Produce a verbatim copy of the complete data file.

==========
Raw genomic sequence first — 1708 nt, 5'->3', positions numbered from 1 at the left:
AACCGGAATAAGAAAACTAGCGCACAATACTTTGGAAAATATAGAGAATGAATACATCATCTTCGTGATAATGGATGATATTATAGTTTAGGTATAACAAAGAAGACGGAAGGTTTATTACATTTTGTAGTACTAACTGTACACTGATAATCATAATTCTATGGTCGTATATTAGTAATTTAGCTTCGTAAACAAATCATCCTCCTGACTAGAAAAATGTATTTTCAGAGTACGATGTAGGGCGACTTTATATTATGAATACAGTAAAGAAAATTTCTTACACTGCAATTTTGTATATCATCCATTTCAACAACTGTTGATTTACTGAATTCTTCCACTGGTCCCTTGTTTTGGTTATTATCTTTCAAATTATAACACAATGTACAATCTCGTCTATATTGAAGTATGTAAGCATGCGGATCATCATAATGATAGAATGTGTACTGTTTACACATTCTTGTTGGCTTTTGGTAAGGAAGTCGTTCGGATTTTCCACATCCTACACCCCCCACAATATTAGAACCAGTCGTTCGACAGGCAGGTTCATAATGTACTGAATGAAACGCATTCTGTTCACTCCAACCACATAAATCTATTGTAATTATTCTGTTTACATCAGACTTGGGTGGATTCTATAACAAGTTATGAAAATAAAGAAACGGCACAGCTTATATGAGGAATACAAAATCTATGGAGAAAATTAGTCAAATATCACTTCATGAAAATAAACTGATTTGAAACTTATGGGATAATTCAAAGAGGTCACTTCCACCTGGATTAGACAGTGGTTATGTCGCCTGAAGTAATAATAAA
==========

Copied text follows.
Raw genomic sequence first — 1708 nt, 5'->3', positions numbered from 1 at the left:
AACCGGAATAAGAAAACTAGCGCACAATACTTTGGAAAATATAGAGAATGAATACATCATCTTCGTGATAATGGATGATATTATAGTTTAGGTATAACAAAGAAGACGGAAGGTTTATTACATTTTGTAGTACTAACTGTACACTGATAATCATAATTCTATGGTCGTATATTAGTAATTTAGCTTCGTAAACAAATCATCCTCCTGACTAGAAAAATGTATTTTCAGAGTACGATGTAGGGCGACTTTATATTATGAATACAGTAAAGAAAATTTCTTACACTGCAATTTTGTATATCATCCATTTCAACAACTGTTGATTTACTGAATTCTTCCACTGGTCCCTTGTTTTGGTTATTATCTTTCAAATTATAACACAATGTACAATCTCGTCTATATTGAAGTATGTAAGCATGCGGATCATCATAATGATAGAATGTGTACTGTTTACACATTCTTGTTGGCTTTTGGTAAGGAAGTCGTTCGGATTTTCCACATCCTACACCCCCCACAATATTAGAACCAGTCGTTCGACAGGCAGGTTCATAATGTACTGAATGAAACGCATTCTGTTCACTCCAACCACATAAATCTATTGTAATTATTCTGTTTACATCAGACTTGGGTGGATTCTATAACAAGTTATGAAAATAAAGAAACGGCACAGCTTATATGAGGAATACAAAATCTATGGAGAAAATTAGTCAAATATCACTTCATGAAAATAAACTGATTTGAAACTTATGGGATAATTCAAAGAGGTCACTTCCACCTGGATTAGACAGTGGTTATGTCGCCTGAAGTAATAATAAA